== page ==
An essential part of a CEO’s job is constantly making arduous, perplexing and nerve-racking decisions that can make or break their organisations. Although it is a task not everyone is cut out for, decision making under tough circumstances defines you as a CEO. Navigating the line between making decisions based on appeasing customers versus making necessary, but often unattractive, financial decisions is an art that most CEOs master with experience. This article focuses on how CEOs make tough decisions for sustaining their businesses.
Nobody’s perfect; every successful CEO has made several mistakes and openly admits to it. This is simply part of the learning process and comes with the territory. The philosophy of leading without making mistakes results in procrastination, something you cannot afford, especially in crisis situations.
Speed is of the essence when it comes to decision making; any problem left unattended tends to pose a more complicated solution with time. Furthermore, great decisions depend on upon your ability to look ahead and predict the likely outcome. The best CEOs try to make a series of very good, but never perfect, projections about their businesses. It is important to not be discouraged by mistakes or failures. Failures are only stepping stones to success.
Netflix Inc’s CEO Reed Hastings recently decided to launch a separate DVD rental service called ‘Qwikster’. But immense consumer backlash prompted him to apologise and reverse course immediately.
Surround yourself with trusted advisors and seek consensus.
Since you can’t research every aspect of important decisions yourself, you will have to depend on the expertise of others at some point. Ultimately, the strength of your leadership is based on the quality of the advice you receive. It is essential to never isolate yourself when making decisions because others will often have critical knowledge and experiences worth considering. Through discussion and collaborative decision-making, you can develop a group understanding of the problem and develop a plan of action with potential outcomes and consequences.
As a rule of thumb, surround yourself with very smart, confident, and committed board of directors and staff to advise you on strategic decisions. You will inevitably have to make the call based on the information available. You must act despite uncertainty. Leaders don’t have the luxury of hindsight and must do their best with the information at hand. However, this requires consideration of the whole picture, not just part of it.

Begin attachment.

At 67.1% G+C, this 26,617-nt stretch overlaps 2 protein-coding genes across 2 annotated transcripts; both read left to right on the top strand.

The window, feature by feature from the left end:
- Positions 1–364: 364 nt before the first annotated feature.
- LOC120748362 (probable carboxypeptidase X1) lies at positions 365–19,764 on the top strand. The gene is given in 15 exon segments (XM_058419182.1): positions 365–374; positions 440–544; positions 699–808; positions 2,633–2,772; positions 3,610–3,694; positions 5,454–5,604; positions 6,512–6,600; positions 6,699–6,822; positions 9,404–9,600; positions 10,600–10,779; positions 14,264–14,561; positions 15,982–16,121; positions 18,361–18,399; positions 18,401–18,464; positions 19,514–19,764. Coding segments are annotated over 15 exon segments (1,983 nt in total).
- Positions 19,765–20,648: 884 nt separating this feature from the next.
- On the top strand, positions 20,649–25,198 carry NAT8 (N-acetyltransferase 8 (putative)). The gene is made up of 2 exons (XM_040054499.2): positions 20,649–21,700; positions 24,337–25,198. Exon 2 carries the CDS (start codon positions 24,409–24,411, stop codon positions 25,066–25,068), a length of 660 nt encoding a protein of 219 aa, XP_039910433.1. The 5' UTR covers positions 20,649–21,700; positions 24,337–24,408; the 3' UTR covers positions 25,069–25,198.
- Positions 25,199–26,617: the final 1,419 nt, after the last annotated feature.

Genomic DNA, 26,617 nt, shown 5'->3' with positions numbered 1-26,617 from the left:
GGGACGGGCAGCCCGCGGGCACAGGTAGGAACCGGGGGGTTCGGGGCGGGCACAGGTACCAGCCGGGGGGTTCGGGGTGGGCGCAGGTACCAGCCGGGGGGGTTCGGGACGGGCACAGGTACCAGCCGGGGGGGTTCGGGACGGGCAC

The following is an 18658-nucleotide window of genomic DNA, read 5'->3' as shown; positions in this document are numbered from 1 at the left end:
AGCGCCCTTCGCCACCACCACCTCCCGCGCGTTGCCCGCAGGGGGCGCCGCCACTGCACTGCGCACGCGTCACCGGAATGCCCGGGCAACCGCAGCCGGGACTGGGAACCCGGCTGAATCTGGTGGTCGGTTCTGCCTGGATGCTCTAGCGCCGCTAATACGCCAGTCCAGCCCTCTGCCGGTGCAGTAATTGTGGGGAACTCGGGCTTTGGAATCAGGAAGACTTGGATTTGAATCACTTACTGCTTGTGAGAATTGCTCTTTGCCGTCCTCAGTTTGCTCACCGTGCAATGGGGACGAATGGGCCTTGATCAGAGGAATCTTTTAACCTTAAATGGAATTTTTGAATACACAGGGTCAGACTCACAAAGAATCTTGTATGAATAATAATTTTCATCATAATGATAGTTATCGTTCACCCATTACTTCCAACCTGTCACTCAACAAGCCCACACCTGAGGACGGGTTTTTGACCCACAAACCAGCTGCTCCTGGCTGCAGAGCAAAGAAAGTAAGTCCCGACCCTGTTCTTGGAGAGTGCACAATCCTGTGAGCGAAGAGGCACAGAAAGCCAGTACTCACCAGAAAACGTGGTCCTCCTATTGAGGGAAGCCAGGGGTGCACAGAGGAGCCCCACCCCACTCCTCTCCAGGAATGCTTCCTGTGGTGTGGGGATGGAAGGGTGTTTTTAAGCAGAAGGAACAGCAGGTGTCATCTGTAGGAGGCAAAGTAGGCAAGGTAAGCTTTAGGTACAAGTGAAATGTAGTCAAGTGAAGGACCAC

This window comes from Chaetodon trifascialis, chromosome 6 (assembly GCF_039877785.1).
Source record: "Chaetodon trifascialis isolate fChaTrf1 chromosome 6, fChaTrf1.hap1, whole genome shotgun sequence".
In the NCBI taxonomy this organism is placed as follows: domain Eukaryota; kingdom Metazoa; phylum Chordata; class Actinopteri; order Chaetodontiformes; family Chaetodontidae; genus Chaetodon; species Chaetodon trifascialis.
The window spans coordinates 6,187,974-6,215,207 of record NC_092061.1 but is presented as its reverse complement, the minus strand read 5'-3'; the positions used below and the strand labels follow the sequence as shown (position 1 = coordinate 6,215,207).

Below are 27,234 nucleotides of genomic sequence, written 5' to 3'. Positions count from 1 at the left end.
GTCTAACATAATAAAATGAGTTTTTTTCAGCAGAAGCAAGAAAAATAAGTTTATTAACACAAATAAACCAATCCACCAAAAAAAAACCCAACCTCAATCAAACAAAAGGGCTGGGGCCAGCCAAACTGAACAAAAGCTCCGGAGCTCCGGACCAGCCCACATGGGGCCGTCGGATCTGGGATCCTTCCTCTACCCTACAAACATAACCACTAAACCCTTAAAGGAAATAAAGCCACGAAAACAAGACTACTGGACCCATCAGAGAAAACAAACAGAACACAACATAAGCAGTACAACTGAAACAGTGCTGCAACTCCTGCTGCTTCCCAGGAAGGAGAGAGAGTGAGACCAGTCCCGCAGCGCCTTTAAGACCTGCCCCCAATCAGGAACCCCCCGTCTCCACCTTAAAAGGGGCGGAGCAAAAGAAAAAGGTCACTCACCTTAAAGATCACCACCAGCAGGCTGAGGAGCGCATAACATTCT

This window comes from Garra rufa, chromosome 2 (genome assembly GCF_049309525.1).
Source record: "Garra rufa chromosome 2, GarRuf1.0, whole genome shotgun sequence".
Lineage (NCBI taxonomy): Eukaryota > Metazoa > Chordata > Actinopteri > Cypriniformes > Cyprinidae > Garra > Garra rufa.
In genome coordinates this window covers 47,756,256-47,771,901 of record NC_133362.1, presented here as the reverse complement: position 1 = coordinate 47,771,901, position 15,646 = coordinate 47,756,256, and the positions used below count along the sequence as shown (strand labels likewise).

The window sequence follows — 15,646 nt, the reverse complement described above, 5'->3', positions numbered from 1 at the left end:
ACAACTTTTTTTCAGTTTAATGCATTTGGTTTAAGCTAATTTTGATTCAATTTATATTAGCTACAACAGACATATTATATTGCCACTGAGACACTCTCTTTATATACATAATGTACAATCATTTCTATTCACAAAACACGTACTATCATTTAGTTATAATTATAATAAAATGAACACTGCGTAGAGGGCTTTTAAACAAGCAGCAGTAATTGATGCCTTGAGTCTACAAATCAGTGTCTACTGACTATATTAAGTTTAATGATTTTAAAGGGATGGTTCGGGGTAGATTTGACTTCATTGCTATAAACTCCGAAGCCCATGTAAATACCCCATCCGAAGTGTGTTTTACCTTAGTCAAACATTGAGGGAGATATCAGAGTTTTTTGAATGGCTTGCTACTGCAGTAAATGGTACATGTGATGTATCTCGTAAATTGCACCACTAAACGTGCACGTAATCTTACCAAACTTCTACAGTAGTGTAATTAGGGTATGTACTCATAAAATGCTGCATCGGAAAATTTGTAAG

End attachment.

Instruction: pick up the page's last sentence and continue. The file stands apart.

For example, when McDonnell Douglas, the CEO of Boeing, took over the company from his uncle, he sought advice from a number of people encouraged him to change the management style from an authoritative rule into a professionally managed company. That was his defining moment because he was able to build participative management.
Take personal responsibility for the outcomes.
Own up to a mistake made, even if your intentions were noble or your advisors were to blame for giving you bad information. If you make a good decision leading to a good outcome, you must give credit to your advisors. If on the other hand, a decision you made leads to a negative outcome, you alone must take the blame.
The boldest decisions tend to be the safest, but you must always question the validity of your decisions and the methods by which they are arrived at, regardless of their nature. Although very challenging at times, you must be willing to do what you believe is the right thing, even at your own peril. This, however, does not validate taking a dramatic stand (when it’s not called for) to assert your beliefs.
Jamie Dimon, CEO of JP Morgan Chase dismissed concerns about a large position in credit-default swaps in 2012 put on by the London branch of JPM’s Chief Investment Office. This trade later led to a loss of over $6 billion and was a source of immense embarrassment for the CEO. He publicly apologised and admitted to the fact that this was caused by mere ignorance.
Don’t let public opinion get in the way of principles.
Do not chase popularity; instead, make decisions based on principles and let the chips fall where they may. It is absolutely necessary to maintain high ethical standards for fair and transparent decision making. Others might need to know why you are making a particular decision. Sharing information eliminates potential concerns and questions before they arise.
Customers tend to form impressions about a company when a CEO finds himself/herself in an intense crisis with media attention. Any negative connotation can result in permanent damage to a brand. Companies usually focus too much on the operational issue, but there is always a reputational issue that shapes the long-term vision of the company to customers and shareholders.
Sony’s CEO Akio Morita’s creation of the ‘Walkman’ serves as a timeless example of how defending your gut feeling and vision can translate into success. Defying his advisors, public opinion and consumer demand, Morita went on to launch the Walkman which turned out be Sony’s most revolutionary and profitable product of that era.
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